The coronavirus pandemic has instilled a global sense of panic as the death toll continues to climb.
In the US 39,158 people have died from coronavirus whilst in Spain 20,639 people died and in Italy, 23,22, at the time of writing. Imperial College London has warned that if appropriate lockdown measures are not taken to curb the spread of the virus, millions could die.
Political commentators have been quick to tout the success of China in dealing with the response and limiting the number of deaths, to 4,632 – despite the death toll from Wuhan being revised this week. According to Yanzhong Huang, a senior fellow for global health at the Council on Foreign Relations in New York, “China’s top-down approach seems to have done a pretty good job”. Praise for China’s rapid response however has given litany to a worrying apologia for authoritarian responses.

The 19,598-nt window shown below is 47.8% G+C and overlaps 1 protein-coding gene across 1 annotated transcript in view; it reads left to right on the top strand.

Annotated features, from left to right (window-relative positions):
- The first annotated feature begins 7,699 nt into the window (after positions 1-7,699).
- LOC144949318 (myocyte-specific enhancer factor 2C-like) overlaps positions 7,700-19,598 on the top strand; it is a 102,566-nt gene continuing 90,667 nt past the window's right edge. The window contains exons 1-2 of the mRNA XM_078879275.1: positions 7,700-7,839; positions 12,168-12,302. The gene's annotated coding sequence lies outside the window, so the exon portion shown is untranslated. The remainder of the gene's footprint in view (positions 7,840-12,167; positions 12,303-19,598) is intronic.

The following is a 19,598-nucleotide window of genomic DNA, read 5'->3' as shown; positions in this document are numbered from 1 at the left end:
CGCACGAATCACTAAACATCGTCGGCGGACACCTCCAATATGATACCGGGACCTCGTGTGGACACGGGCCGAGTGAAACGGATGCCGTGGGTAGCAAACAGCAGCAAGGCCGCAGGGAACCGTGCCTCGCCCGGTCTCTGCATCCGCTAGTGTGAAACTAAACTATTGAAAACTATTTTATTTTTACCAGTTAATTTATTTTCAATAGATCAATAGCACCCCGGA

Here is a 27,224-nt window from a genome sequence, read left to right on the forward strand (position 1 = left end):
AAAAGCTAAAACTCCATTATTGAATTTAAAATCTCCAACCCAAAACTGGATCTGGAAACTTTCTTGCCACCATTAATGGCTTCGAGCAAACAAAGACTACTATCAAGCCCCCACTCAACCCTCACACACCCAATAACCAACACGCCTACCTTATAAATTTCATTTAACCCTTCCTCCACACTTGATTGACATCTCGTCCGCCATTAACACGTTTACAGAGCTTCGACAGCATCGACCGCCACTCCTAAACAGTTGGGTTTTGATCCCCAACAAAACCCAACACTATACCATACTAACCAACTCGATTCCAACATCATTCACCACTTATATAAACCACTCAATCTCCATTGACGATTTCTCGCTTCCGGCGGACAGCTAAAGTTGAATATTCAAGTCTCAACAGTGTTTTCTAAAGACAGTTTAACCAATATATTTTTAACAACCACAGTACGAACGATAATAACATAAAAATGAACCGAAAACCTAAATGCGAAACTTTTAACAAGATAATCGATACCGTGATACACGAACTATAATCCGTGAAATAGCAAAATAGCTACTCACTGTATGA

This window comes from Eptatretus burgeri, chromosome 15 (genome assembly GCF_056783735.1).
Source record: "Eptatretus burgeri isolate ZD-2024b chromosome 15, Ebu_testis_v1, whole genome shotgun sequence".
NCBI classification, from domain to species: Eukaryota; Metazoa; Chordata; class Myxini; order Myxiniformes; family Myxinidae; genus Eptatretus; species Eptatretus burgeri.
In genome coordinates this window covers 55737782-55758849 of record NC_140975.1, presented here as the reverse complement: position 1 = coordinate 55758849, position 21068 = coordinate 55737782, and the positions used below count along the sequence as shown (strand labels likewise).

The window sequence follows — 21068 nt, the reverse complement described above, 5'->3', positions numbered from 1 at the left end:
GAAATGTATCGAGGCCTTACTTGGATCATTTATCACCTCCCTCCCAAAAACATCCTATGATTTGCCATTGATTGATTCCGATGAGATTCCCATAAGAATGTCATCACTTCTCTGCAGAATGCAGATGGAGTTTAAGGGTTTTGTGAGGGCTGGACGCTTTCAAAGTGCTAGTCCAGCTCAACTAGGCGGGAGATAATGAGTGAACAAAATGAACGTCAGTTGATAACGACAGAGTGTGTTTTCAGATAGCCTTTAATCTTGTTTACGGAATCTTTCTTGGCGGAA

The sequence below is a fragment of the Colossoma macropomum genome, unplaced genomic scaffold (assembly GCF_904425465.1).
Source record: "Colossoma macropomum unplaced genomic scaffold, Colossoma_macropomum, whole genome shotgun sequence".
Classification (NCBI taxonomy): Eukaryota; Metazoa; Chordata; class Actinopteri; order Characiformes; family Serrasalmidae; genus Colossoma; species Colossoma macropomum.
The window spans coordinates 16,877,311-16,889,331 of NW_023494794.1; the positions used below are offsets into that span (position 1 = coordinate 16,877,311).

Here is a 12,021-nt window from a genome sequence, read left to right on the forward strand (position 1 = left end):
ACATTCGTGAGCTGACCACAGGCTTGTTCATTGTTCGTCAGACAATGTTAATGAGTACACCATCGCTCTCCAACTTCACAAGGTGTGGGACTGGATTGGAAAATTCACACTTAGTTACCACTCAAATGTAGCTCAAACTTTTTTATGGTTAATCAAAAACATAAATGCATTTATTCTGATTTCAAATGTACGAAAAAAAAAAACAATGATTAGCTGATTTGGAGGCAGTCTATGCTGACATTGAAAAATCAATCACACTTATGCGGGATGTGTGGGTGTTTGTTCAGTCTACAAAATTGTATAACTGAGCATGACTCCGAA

The gold standard?
In drawing comparisons to responses, China, Singapore and South Korea are often invoked as the gold standard. Whilst these comparisons are problematic, a common area of praise is in identifying potential carriers of the disease and acting early to isolate said individuals.
Technology has played a vital role in this process. The New York Times reports, that in hundreds of cities in China the government has mandated that citizens use a software on their phone which classifies them according a colour code - red, yellow, or green- indicating their contagion risk.
Similarly in Singapore, the Ministry of Health has utilised investigators to contact 6,000 people, often before they even knew that they may have the virus. Because of these efforts Singapore has currently been able to limit the number of deaths to 11.
Whilst this sounds like an ideal system to some, there is a darker side to this surveillance.
The Security State